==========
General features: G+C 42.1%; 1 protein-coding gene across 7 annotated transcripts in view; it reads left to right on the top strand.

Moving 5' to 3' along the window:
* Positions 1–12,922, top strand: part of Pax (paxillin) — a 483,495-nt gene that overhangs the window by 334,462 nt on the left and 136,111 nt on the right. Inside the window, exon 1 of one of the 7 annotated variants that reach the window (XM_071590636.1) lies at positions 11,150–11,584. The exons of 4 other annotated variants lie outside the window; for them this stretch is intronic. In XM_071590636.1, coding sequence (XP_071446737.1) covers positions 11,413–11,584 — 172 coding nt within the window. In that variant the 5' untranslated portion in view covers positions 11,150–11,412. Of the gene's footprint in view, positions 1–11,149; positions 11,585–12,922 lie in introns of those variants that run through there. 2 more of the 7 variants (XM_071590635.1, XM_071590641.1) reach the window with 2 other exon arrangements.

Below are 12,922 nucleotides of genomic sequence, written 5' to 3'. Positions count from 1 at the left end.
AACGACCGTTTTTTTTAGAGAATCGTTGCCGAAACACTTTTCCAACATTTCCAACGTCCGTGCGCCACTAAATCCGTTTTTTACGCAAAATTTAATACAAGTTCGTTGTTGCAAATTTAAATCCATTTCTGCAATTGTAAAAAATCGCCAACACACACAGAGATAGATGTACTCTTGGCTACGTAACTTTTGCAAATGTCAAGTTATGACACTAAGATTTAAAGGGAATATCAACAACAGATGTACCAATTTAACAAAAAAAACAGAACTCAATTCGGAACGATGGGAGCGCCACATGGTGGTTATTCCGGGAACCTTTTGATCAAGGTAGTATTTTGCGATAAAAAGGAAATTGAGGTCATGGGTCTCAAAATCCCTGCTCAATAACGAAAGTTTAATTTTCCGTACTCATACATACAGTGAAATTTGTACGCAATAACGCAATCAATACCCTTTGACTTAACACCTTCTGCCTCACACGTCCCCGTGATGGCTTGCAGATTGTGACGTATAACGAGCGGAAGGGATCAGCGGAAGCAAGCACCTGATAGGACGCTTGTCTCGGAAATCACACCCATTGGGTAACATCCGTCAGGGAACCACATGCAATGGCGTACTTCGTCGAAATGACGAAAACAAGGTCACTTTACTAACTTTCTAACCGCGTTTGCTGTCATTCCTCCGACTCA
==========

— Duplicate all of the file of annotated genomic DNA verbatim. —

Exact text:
General features: G+C 42.1%; 1 protein-coding gene across 7 annotated transcripts in view; it reads left to right on the top strand.

Moving 5' to 3' along the window:
* Positions 1–12,922, top strand: part of Pax (paxillin) — a 483,495-nt gene that overhangs the window by 334,462 nt on the left and 136,111 nt on the right. Inside the window, exon 1 of one of the 7 annotated variants that reach the window (XM_071590636.1) lies at positions 11,150–11,584. The exons of 4 other annotated variants lie outside the window; for them this stretch is intronic. In XM_071590636.1, coding sequence (XP_071446737.1) covers positions 11,413–11,584 — 172 coding nt within the window. In that variant the 5' untranslated portion in view covers positions 11,150–11,412. Of the gene's footprint in view, positions 1–11,149; positions 11,585–12,922 lie in introns of those variants that run through there. 2 more of the 7 variants (XM_071590635.1, XM_071590641.1) reach the window with 2 other exon arrangements.

Below are 12,922 nucleotides of genomic sequence, written 5' to 3'. Positions count from 1 at the left end.
AACGACCGTTTTTTTTAGAGAATCGTTGCCGAAACACTTTTCCAACATTTCCAACGTCCGTGCGCCACTAAATCCGTTTTTTACGCAAAATTTAATACAAGTTCGTTGTTGCAAATTTAAATCCATTTCTGCAATTGTAAAAAATCGCCAACACACACAGAGATAGATGTACTCTTGGCTACGTAACTTTTGCAAATGTCAAGTTATGACACTAAGATTTAAAGGGAATATCAACAACAGATGTACCAATTTAACAAAAAAAACAGAACTCAATTCGGAACGATGGGAGCGCCACATGGTGGTTATTCCGGGAACCTTTTGATCAAGGTAGTATTTTGCGATAAAAAGGAAATTGAGGTCATGGGTCTCAAAATCCCTGCTCAATAACGAAAGTTTAATTTTCCGTACTCATACATACAGTGAAATTTGTACGCAATAACGCAATCAATACCCTTTGACTTAACACCTTCTGCCTCACACGTCCCCGTGATGGCTTGCAGATTGTGACGTATAACGAGCGGAAGGGATCAGCGGAAGCAAGCACCTGATAGGACGCTTGTCTCGGAAATCACACCCATTGGGTAACATCCGTCAGGGAACCACATGCAATGGCGTACTTCGTCGAAATGACGAAAACAAGGTCACTTTACTAACTTTCTAACCGCGTTTGCTGTCATTCCTCCGACTCA